Anyone who has experience in real estate will tell you that first time homebuyers are the ones who make the most mistakes when purchasing a new home. Not everyone makes the same mistake, and they never make the same mistake twice. However, there are common mistakes that new homeowners make. This article will focus on ten of the most common mistakes and provide ways you can avoid making them.
Waiting too long to buy
If you are renting, you are paying away money every month to someone else that you could be paying to yourself. Take a good look at your income and decide whether or not you can afford to purchase a home. If you can afford to pay rent, then you can afford to buy. It costs nothing to check with a bank to find out if you would qualify for a mortgage and the amount for which you are pre-qualified will give you a price range in which you can look at houses.
With the collapse of the real estate industry in 2008, house prices fell sharply. Many new homebuyers are still holding off buying their first home in hope that the prices will continue to drop. However, the fact is that when a home goes on the market at a significantly reduced price, chances are it is snapped up in hours or a few days. When you see a house that you would love to buy, the key to getting this house is to act quickly.
Acting too quickly
Even though you sometimes need to act fast to get the home of your dreams at a price you can afford, you do have to take several factors into consideration. The homeowners likely have staged the home for a quick sale and in so doing have hidden many of the problems that come with the house. Look for signs of mold and scrutinize the cosmetics of the home before you rush into a sale.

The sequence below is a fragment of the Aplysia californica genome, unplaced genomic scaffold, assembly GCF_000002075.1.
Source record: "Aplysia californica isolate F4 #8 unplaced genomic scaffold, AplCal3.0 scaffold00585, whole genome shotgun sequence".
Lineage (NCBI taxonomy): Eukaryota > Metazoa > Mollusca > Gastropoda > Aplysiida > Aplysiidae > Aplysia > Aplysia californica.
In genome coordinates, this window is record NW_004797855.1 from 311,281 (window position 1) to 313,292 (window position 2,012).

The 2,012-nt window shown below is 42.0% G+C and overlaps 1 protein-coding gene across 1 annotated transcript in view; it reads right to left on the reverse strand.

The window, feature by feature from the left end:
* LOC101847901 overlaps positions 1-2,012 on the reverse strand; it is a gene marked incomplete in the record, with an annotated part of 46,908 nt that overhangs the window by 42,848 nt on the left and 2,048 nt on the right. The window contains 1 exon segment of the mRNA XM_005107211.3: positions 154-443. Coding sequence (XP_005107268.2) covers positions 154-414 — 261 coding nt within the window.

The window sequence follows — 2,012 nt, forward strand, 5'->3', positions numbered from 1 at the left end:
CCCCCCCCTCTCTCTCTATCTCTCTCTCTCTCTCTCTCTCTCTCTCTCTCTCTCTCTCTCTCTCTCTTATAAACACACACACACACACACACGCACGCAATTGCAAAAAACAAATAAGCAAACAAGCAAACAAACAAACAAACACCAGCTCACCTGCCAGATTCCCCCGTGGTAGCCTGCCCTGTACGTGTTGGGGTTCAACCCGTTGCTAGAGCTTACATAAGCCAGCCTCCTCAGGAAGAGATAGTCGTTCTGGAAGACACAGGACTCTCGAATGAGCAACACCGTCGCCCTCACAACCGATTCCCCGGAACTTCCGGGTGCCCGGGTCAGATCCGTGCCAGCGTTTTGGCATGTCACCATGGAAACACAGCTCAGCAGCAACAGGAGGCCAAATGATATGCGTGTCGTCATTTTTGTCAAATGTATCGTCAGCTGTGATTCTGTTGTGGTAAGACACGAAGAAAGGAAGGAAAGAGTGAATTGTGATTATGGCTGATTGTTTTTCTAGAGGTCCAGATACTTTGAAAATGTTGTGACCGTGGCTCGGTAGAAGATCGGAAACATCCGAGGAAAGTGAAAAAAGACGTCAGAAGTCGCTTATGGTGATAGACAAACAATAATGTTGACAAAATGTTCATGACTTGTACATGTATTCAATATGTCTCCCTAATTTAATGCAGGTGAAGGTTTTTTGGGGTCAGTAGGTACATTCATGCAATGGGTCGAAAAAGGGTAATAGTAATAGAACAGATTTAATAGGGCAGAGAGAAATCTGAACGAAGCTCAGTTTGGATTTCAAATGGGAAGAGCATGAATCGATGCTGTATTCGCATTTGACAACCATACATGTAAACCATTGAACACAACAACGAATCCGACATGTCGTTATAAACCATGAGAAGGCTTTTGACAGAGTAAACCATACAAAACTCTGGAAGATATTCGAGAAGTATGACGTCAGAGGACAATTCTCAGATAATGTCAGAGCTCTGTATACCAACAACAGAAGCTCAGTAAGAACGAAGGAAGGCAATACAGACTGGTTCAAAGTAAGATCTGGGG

Not requesting a home inspection as a condition of the sale
It is of utmost importance that everyone, not just first time homebuyers, request a home inspection of the home they want to purchase. A good inspection can be a condition of the sale in which you can back out if the owner does not agree to correct any faults that are found or reduce the price of the home accordingly. Home inspectors are trained to look for problems that you would not see during a walk-through. They inspect the roof, the attic and the basement as well as the plumbing and wiring of the home. They also check the structure to make sure that you won’t incur large maintenance expenses just shortly after you move in.
Checking out the neighborhood
Ask the owners why they are selling the home. They will probably not tell you that the reason is because of noisy neighbors or that the neighborhood has gone down hill. This is something you need to check out for yourself to make sure that you will be happy living here.
Can you afford the utility expenses?
Ask to see copies of the utility bills for the home to make sure that the costs of heating and electricity are not so high that you won’t be able to afford to pay them during the cold winter months.
Buy when the interest rates are right for you
Check out the interest rates with the lender. Interest adds to your monthly payment and adds to the term of the mortgage. The lower the interest rate you can get at the beginning of the mortgage is best, but you also have to allow for rising interest rates whether you lock in for a period of time or choose a variable rate mortgage. You need to have the money available to make higher monthly payments or you could be facing foreclosure of your home if you are in default.